For the last six months I’ve been paying for my morning Mysore-style yoga classes with baking. It’s the perfect arrangement. It probably doesn’t save me any money, but it does keep me from being lazy in the kitchen (which ensures I have at least two things to blog about each week!) My yoga teacher enjoys whatever I bring (at least he tells me he does), and the manfriend is happy because there’s almost always some fresh baking in the house.
I bought a bunch of carrots thinking I needed them for a veggie pot pie. When I got home and checked the recipe, I realized I didn’t need them. While I probably could have added them anyway, I decided to make a vegan carrot cake to take to yoga.
Then over the weekend, I got the following email from my yoga teacher:
“I took the bus downtown after practice on my way to the ferry and forgot the carrot cake on the bus. When I realized, I ran after the bus for blocks chasing it down! I had to chase it to its terminus and when I found it there was no bus driver around. I waited until I had to run for my next bus to the ferry, and then I broke into the bus! I could see the little bag through the window; I could not leave it sitting there! I just pushed on the doors and they opened right up. I grabbed the carrot cake and ran! It was so funny! I felt like a teenager up to no good.”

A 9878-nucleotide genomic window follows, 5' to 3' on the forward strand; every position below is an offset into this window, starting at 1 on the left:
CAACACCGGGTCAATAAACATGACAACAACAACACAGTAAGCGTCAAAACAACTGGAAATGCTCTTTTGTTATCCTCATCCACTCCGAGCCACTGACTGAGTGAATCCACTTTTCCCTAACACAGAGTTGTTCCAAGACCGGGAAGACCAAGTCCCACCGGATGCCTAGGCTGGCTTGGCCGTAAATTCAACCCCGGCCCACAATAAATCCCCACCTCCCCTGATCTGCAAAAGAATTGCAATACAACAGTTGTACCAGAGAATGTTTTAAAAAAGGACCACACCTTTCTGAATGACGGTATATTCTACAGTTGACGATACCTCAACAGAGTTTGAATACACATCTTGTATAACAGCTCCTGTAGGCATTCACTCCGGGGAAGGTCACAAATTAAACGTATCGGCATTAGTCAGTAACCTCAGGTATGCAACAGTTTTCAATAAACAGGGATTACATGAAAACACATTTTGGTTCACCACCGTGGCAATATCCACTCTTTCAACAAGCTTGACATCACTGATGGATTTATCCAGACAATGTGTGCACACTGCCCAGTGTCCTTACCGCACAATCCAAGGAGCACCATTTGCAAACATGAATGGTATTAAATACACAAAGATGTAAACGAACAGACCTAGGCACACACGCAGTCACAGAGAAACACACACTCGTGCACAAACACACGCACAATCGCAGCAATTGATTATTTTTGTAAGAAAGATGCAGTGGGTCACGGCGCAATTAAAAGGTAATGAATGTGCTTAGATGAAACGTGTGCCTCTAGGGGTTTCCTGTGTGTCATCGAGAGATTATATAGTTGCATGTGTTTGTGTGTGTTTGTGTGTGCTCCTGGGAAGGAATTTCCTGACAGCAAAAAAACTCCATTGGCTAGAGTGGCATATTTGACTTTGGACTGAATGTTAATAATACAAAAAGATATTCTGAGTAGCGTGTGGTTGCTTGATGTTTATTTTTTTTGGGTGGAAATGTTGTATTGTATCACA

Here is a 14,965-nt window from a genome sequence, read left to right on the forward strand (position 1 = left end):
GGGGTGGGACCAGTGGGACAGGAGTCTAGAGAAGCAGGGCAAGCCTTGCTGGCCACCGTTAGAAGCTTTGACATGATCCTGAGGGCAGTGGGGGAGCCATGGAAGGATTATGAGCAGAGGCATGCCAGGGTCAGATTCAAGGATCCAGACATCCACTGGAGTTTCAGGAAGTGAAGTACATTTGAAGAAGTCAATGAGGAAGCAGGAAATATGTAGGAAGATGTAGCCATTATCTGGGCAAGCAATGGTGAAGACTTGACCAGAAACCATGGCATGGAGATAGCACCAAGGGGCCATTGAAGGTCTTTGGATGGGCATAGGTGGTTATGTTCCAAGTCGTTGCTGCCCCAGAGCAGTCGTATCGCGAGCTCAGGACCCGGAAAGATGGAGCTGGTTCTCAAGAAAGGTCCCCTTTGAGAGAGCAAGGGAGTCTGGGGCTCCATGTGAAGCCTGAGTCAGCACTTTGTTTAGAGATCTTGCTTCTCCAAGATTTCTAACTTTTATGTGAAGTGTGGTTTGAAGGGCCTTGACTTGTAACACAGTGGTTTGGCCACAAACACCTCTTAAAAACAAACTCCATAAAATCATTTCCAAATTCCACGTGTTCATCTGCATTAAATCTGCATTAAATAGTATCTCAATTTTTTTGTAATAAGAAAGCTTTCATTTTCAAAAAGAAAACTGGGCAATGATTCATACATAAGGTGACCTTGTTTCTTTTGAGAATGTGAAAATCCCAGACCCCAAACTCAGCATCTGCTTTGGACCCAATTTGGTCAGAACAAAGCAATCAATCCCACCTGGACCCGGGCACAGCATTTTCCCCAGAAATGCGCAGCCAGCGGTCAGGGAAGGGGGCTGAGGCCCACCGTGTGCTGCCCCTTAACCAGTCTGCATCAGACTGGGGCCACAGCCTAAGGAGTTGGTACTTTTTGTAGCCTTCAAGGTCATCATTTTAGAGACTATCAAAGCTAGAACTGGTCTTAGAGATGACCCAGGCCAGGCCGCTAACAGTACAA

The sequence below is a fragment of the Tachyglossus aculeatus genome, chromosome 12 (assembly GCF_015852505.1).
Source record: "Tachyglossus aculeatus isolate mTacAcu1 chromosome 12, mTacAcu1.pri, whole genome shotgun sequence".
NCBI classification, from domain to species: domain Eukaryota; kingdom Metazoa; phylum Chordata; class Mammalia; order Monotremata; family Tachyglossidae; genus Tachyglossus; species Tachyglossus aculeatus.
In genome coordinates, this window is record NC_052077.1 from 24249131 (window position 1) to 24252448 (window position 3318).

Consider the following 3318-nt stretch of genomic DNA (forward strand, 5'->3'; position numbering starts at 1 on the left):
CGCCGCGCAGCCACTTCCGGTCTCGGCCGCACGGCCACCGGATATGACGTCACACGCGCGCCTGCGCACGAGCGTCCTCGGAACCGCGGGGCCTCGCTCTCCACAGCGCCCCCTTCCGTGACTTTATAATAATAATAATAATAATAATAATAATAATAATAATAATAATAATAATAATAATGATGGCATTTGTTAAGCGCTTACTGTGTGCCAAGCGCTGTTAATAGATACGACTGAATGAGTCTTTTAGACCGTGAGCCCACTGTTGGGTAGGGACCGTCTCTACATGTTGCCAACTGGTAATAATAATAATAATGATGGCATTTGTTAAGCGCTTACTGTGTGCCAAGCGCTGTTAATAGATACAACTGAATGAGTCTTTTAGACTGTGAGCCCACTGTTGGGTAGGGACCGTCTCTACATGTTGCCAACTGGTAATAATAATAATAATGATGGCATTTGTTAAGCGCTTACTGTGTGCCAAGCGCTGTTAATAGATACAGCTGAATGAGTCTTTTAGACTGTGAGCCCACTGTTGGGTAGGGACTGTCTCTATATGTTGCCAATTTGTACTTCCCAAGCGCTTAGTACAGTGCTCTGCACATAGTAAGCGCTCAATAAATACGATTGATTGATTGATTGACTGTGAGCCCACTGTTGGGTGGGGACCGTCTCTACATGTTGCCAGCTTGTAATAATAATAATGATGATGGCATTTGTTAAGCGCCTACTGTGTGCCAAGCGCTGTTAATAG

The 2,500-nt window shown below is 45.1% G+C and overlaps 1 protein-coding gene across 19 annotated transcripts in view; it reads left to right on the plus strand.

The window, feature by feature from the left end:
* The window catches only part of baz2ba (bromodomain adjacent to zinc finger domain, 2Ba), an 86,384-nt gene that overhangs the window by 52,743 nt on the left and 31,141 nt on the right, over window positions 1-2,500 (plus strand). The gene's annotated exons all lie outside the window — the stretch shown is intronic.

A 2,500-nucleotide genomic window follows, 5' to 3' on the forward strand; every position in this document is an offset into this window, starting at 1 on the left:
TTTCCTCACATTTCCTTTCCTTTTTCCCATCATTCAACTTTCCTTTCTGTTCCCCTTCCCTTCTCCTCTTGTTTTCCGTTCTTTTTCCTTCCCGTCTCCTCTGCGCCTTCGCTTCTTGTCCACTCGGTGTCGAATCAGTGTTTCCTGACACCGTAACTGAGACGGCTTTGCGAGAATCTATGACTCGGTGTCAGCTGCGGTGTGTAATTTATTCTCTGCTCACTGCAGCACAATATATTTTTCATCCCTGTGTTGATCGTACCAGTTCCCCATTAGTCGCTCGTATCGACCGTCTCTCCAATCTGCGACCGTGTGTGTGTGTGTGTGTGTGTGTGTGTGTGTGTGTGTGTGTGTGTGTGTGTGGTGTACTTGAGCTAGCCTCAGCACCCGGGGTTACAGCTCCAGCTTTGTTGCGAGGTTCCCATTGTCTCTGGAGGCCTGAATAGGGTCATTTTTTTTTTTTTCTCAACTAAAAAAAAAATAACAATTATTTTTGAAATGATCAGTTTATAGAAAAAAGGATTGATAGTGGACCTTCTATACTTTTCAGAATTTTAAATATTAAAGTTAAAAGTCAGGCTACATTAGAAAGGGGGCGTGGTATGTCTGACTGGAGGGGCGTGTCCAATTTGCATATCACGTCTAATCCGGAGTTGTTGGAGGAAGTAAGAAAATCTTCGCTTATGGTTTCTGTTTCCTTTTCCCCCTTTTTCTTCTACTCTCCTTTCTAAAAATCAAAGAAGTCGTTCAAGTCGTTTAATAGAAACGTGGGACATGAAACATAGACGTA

Hearing stories like that is one of the many reasons I love to bake and cook. Reading that email made me laugh, but it also made me re-appreciate how food brings us together – from cooking for the manfriend while he hangs out on the other side of the bar with a glass of wine, to a family potluck dinner, to tasting new cuisines with new friends while traveling.
And, of course, to causing my yoga teacher to commit semi-illegal acts to get carrot cake.